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Lifuka to Nukunamo


After a couple of beautiful days in Ha’afeva we decided it was time to continue north to Lifuka to do our official inter island check in. After four hours of mostly motoring we arrived at the anchorage. We are the only ones here. NICE!
We drop the anchor and lower the dink so we can head to shore. Last year when we arrived here we spent the better part of an hour searching for the Customs Office. Apparently they had moved to a new location that very day and even the police didn’t know where to find them. We were hoping they were in the same location.
Once tied to the wharf we headed southeast three or so blocks to where the office was the last time we were here. To our great surprise they had actually installed a very nice sign that showed the office location. Signage in these third world countries is weak at best so when you find a good one it’s a bonus. The office was, in fact, exactly where we left it last October.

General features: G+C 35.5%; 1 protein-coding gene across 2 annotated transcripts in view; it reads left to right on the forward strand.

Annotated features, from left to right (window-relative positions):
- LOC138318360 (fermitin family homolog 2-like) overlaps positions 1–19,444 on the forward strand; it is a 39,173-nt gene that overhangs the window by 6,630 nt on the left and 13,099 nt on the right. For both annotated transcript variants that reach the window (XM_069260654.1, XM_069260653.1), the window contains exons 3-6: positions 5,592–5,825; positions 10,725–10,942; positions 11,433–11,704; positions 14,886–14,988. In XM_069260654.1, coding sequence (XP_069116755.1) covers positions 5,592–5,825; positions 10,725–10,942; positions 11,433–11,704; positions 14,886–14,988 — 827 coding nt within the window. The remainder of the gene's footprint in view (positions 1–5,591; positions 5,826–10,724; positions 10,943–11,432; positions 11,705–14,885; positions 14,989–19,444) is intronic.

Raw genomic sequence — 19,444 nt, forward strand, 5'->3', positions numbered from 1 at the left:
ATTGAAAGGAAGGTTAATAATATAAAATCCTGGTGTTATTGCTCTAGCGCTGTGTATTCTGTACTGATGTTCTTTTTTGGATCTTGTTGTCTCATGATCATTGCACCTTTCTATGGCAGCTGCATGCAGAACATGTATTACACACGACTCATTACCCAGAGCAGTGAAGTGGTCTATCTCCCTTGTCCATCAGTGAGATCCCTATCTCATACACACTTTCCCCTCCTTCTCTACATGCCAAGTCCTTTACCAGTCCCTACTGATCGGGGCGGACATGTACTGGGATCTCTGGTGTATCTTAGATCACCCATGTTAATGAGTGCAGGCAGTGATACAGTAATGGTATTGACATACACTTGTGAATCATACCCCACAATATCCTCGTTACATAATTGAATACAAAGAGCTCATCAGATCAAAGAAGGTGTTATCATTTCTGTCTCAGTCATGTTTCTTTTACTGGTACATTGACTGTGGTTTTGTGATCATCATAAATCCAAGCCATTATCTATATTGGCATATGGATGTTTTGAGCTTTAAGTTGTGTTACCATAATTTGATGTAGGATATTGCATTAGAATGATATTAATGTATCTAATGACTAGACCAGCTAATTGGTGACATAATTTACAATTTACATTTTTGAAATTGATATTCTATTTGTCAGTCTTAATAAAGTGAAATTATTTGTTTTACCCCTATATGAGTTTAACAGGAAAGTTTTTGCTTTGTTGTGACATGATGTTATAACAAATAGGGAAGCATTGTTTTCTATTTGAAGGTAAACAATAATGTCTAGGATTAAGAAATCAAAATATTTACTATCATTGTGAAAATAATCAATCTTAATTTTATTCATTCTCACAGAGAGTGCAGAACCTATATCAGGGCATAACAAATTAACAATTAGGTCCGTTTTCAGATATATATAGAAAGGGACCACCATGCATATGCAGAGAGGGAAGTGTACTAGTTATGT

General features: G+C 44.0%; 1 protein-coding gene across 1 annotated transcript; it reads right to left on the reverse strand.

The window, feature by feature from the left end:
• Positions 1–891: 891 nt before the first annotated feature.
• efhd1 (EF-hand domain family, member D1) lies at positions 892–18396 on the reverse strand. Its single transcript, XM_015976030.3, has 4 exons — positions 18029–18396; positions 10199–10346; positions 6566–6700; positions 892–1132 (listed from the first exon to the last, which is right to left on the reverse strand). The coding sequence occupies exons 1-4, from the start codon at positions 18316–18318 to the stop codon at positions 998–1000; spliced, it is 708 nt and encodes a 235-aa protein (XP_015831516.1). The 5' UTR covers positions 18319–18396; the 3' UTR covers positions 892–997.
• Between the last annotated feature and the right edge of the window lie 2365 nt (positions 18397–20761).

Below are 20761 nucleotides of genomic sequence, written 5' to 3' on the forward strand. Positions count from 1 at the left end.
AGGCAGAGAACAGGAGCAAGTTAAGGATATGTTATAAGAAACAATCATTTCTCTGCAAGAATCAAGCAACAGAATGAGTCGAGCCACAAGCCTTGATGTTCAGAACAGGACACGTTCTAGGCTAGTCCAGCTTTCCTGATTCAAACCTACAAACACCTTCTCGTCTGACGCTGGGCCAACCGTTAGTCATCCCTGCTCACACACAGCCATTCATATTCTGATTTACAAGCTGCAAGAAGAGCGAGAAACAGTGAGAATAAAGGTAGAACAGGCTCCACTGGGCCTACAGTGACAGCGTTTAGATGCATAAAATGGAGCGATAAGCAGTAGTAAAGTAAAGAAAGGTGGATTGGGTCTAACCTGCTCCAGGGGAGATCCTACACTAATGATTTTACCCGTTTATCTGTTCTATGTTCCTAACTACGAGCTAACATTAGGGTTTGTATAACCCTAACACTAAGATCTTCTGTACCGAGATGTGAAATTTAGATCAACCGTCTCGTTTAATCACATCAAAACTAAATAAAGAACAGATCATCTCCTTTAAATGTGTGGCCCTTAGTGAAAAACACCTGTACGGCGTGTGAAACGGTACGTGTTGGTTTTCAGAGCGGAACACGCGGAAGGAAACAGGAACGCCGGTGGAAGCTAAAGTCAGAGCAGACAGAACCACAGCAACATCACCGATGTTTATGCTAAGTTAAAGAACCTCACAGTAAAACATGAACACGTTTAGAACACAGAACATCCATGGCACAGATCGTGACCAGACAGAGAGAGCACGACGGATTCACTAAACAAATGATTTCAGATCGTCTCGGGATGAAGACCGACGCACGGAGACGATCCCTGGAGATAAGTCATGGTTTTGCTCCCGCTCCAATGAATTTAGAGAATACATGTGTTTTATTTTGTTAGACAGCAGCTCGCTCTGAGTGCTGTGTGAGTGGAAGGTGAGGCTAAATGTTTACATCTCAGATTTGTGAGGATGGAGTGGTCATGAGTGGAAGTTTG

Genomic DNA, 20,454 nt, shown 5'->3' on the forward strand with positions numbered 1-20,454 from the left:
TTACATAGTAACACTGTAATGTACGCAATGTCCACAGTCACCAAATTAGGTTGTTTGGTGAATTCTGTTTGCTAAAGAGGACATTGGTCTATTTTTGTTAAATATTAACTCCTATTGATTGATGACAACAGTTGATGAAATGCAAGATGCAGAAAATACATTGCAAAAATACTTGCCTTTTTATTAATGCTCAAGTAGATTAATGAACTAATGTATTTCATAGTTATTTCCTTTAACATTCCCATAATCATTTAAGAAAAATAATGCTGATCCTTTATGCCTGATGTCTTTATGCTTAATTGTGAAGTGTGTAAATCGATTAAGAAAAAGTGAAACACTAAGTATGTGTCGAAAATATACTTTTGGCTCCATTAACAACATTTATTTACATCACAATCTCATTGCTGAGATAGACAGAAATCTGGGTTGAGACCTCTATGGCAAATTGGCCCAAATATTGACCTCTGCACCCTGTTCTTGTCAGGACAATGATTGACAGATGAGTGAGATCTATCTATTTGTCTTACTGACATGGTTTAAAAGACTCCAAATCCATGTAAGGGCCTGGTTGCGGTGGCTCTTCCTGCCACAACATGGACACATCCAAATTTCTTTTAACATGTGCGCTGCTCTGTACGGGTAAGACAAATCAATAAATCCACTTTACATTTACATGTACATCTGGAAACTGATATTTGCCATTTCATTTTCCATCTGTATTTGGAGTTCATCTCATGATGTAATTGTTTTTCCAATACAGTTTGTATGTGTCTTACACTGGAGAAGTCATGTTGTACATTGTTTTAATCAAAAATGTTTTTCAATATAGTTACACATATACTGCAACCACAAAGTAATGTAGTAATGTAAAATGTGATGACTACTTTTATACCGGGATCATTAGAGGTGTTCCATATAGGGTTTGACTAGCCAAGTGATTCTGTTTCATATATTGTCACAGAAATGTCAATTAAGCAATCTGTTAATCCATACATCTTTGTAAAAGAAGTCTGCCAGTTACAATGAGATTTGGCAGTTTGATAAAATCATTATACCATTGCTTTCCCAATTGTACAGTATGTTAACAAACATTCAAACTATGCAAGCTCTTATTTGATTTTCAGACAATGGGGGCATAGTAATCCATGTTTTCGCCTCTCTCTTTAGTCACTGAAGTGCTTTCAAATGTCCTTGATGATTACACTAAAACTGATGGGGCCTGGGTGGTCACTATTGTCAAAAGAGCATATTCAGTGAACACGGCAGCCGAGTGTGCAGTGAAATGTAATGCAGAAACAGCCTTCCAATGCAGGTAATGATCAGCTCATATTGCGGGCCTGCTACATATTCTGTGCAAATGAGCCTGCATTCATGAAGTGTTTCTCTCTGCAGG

There was another group of boaters there checking in so we waited our turn in the small office. It’s a modest office with tile floors and empty white walls. There are two desks, a few chairs, a copy machine/printer and not much else. The doors are open to provide “air conditioning” and there is a small back room hidden by a piece of fabric that one can only assume is some sort of break room or storage area.